Power System Transient Studies Using EMTP-RV 

By: Tom Grebe, Principal Consultant



Published via Electric Energy Online | June 2016

Power system transients that are caused by utility switching operations or lightning strikes to electric facilities have significant potential to damage equipment or disrupt operation. High frequency transients have been recognized for quite some time as a threat to electronic loads. Low and medium frequency oscillatory transients, such as utility capacitor bank switching, are usually of modest magnitudes but contain substantial energy, so their effects can be felt quite far electrically from the point of origin. Low frequency transients have been strongly correlated with nuisance tripping of customer power-electronic equipment, such as some types of adjustable-speed drives.

Transient voltages and currents are caused by sudden changes within the electric power system. Opening or closing of a switch or circuit breaker causes a change in circuit configuration and the associated voltages and currents. A finite amount of time is required before a new stable operating point is reached. Lightning strokes to exposed transmission or distribution circuits inject a large amount of energy into the power system in a very short time, causing deviations in voltages and currents which persist until the excess energy is absorbed. Both of these events cause a temporary departure of system voltage and current from their normal steady-state sinusoidal waveforms. All transients are caused by either connection or disconnection of elements within the electric circuit or injection of energy due to a direct or indirect lightning stroke or static discharge.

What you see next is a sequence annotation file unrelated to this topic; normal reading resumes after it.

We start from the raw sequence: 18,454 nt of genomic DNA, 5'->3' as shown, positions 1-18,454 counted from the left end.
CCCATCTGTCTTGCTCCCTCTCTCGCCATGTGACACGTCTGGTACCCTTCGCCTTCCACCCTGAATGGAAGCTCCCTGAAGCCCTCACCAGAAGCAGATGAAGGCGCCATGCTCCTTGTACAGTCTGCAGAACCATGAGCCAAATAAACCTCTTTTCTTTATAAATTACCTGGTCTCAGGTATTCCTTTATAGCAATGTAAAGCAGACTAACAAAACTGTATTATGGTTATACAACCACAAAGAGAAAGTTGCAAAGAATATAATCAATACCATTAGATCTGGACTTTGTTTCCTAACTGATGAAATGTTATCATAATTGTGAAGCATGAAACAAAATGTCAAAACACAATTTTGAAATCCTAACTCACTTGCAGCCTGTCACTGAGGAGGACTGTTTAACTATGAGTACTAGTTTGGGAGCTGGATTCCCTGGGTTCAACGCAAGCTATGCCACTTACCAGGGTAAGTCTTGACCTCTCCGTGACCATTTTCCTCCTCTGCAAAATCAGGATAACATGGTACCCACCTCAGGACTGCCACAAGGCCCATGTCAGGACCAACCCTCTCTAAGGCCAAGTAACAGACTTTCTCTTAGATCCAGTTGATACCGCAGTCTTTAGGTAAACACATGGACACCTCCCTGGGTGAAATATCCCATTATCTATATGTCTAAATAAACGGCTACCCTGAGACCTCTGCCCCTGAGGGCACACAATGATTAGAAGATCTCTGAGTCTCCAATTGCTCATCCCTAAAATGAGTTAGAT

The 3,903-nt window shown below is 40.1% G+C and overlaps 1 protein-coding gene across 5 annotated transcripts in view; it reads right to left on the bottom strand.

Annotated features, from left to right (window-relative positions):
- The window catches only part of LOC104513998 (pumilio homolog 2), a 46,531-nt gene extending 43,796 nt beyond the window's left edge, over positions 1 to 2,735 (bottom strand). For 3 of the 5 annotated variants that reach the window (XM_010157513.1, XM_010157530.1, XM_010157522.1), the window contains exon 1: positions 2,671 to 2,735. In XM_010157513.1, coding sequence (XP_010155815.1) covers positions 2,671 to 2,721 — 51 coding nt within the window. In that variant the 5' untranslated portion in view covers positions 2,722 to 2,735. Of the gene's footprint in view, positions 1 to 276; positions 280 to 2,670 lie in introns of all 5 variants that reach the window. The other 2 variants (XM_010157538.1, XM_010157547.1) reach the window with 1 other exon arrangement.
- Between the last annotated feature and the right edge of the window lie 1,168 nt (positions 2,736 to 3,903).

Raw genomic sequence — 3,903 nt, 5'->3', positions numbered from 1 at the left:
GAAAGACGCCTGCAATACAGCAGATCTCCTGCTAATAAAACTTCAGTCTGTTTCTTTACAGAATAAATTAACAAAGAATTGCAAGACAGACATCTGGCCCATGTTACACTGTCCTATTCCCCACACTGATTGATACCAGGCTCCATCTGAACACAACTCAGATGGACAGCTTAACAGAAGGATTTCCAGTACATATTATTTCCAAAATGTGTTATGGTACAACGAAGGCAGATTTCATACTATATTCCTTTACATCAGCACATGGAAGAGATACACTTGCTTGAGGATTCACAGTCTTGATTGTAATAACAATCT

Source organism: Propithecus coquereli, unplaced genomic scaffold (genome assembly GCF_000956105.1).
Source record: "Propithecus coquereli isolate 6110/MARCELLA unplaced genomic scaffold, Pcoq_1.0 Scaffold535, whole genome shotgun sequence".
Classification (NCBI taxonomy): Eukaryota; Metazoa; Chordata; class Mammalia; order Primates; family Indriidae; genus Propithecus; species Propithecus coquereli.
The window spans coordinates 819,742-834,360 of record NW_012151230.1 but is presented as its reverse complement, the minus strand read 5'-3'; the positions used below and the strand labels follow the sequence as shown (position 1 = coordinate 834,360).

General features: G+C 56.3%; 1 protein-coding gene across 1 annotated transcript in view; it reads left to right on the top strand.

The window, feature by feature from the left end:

Transient Simulation Tools
Power system transient studies are completed using electromagnetic transients programs, such as EMTP-RV, PSCAD/EMTDC, and ATP. Computer simulations provide a convenient means to characterize transient events, determine resulting problems, and evaluate mitigation alternatives. Occasionally, the simulations are performed in conjunction with system monitoring for model validation and identification of important customer power quality problems. The complexity of the computer simulation models generally depend on the system characteristics and the transient phenomena under investigation.

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